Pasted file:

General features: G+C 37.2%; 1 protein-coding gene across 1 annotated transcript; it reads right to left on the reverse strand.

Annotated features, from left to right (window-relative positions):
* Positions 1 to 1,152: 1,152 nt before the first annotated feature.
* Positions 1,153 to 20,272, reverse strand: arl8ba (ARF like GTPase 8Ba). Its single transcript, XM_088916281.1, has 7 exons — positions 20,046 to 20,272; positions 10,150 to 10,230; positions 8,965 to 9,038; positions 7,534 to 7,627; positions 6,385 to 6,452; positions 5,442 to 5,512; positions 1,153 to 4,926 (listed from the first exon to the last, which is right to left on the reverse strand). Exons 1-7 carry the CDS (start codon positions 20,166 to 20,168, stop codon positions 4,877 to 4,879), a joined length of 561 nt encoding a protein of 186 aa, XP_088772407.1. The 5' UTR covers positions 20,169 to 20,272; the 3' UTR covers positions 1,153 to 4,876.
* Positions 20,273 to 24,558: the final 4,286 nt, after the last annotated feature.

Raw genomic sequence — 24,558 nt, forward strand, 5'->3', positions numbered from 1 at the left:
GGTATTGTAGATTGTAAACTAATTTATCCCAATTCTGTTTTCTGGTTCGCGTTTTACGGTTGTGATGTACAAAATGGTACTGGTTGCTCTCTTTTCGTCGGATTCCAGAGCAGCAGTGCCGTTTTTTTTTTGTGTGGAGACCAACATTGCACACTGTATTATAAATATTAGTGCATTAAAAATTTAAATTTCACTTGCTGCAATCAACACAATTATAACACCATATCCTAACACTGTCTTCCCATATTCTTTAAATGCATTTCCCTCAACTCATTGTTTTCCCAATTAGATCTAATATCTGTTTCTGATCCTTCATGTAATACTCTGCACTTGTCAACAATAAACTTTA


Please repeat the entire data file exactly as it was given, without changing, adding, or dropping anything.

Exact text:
General features: G+C 37.2%; 1 protein-coding gene across 1 annotated transcript; it reads right to left on the reverse strand.

Annotated features, from left to right (window-relative positions):
* Positions 1 to 1,152: 1,152 nt before the first annotated feature.
* Positions 1,153 to 20,272, reverse strand: arl8ba (ARF like GTPase 8Ba). Its single transcript, XM_088916281.1, has 7 exons — positions 20,046 to 20,272; positions 10,150 to 10,230; positions 8,965 to 9,038; positions 7,534 to 7,627; positions 6,385 to 6,452; positions 5,442 to 5,512; positions 1,153 to 4,926 (listed from the first exon to the last, which is right to left on the reverse strand). Exons 1-7 carry the CDS (start codon positions 20,166 to 20,168, stop codon positions 4,877 to 4,879), a joined length of 561 nt encoding a protein of 186 aa, XP_088772407.1. The 5' UTR covers positions 20,169 to 20,272; the 3' UTR covers positions 1,153 to 4,876.
* Positions 20,273 to 24,558: the final 4,286 nt, after the last annotated feature.

Raw genomic sequence — 24,558 nt, forward strand, 5'->3', positions numbered from 1 at the left:
GGTATTGTAGATTGTAAACTAATTTATCCCAATTCTGTTTTCTGGTTCGCGTTTTACGGTTGTGATGTACAAAATGGTACTGGTTGCTCTCTTTTCGTCGGATTCCAGAGCAGCAGTGCCGTTTTTTTTTTGTGTGGAGACCAACATTGCACACTGTATTATAAATATTAGTGCATTAAAAATTTAAATTTCACTTGCTGCAATCAACACAATTATAACACCATATCCTAACACTGTCTTCCCATATTCTTTAAATGCATTTCCCTCAACTCATTGTTTTCCCAATTAGATCTAATATCTGTTTCTGATCCTTCATGTAATACTCTGCACTTGTCAACAATAAACTTTA